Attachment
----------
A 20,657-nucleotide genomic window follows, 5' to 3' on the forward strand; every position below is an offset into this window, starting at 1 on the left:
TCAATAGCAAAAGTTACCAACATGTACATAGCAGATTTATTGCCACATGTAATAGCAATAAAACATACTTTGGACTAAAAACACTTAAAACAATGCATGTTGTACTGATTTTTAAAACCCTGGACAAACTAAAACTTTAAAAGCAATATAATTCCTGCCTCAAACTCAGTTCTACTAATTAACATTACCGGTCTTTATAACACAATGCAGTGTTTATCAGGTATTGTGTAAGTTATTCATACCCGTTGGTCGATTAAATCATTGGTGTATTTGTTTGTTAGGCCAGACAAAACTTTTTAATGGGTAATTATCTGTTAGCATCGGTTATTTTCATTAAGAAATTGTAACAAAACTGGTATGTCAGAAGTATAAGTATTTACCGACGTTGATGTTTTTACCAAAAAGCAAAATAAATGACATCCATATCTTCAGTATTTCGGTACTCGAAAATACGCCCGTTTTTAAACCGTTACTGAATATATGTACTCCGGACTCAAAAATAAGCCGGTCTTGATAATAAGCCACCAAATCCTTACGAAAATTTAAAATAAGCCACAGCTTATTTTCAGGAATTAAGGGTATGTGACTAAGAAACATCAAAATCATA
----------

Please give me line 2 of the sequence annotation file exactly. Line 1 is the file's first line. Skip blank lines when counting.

TCAATAGCAAAAGTTACCAACATGTACATAGCAGATTTATTGCCACATGTAATAGCAATAAAACATACTTTGGACTAAAAACACTTAAAACAATGCATGTTGTACTGATTTTTAAAACCCTGGACAAACTAAAACTTTAAAAGCAATATAATTCCTGCCTCAAACTCAGTTCTACTAATTAACATTACCGGTCTTTATAACACAATGCAGTGTTTATCAGGTATTGTGTAAGTTATTCATACCCGTTGGTCGATTAAATCATTGGTGTATTTGTTTGTTAGGCCAGACAAAACTTTTTAATGGGTAATTATCTGTTAGCATCGGTTATTTTCATTAAGAAATTGTAACAAAACTGGTATGTCAGAAGTATAAGTATTTACCGACGTTGATGTTTTTACCAAAAAGCAAAATAAATGACATCCATATCTTCAGTATTTCGGTACTCGAAAATACGCCCGTTTTTAAACCGTTACTGAATATATGTACTCCGGACTCAAAAATAAGCCGGTCTTGATAATAAGCCACCAAATCCTTACGAAAATTTAAAATAAGCCACAGCTTATTTTCAGGAATTAAGGGTATGTGACTAAGAAACATCAAAATCATA